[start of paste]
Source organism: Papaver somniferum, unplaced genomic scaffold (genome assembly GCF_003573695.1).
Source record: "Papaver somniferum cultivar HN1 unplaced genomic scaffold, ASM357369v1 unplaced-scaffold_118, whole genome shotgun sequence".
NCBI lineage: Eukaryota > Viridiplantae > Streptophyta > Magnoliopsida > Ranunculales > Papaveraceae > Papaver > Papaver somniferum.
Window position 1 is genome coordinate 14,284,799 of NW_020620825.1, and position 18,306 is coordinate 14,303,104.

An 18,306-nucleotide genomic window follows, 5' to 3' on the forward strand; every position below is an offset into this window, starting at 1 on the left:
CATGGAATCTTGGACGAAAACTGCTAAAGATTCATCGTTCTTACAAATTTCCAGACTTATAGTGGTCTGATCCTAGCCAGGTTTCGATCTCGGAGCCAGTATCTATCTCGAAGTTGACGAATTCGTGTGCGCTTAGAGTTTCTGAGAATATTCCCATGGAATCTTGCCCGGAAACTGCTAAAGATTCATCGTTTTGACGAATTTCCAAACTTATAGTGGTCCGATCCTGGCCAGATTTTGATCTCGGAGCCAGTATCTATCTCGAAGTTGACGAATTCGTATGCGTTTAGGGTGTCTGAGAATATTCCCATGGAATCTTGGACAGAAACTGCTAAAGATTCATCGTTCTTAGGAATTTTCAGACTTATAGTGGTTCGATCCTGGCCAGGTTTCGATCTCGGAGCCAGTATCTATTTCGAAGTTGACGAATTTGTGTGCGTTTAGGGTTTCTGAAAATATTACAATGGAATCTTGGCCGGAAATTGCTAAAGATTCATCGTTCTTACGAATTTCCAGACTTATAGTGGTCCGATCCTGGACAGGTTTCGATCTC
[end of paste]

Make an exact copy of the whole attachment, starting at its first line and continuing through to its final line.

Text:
Source organism: Papaver somniferum, unplaced genomic scaffold (genome assembly GCF_003573695.1).
Source record: "Papaver somniferum cultivar HN1 unplaced genomic scaffold, ASM357369v1 unplaced-scaffold_118, whole genome shotgun sequence".
NCBI lineage: Eukaryota > Viridiplantae > Streptophyta > Magnoliopsida > Ranunculales > Papaveraceae > Papaver > Papaver somniferum.
Window position 1 is genome coordinate 14,284,799 of NW_020620825.1, and position 18,306 is coordinate 14,303,104.

An 18,306-nucleotide genomic window follows, 5' to 3' on the forward strand; every position below is an offset into this window, starting at 1 on the left:
CATGGAATCTTGGACGAAAACTGCTAAAGATTCATCGTTCTTACAAATTTCCAGACTTATAGTGGTCTGATCCTAGCCAGGTTTCGATCTCGGAGCCAGTATCTATCTCGAAGTTGACGAATTCGTGTGCGCTTAGAGTTTCTGAGAATATTCCCATGGAATCTTGCCCGGAAACTGCTAAAGATTCATCGTTTTGACGAATTTCCAAACTTATAGTGGTCCGATCCTGGCCAGATTTTGATCTCGGAGCCAGTATCTATCTCGAAGTTGACGAATTCGTATGCGTTTAGGGTGTCTGAGAATATTCCCATGGAATCTTGGACAGAAACTGCTAAAGATTCATCGTTCTTAGGAATTTTCAGACTTATAGTGGTTCGATCCTGGCCAGGTTTCGATCTCGGAGCCAGTATCTATTTCGAAGTTGACGAATTTGTGTGCGTTTAGGGTTTCTGAAAATATTACAATGGAATCTTGGCCGGAAATTGCTAAAGATTCATCGTTCTTACGAATTTCCAGACTTATAGTGGTCCGATCCTGGACAGGTTTCGATCTC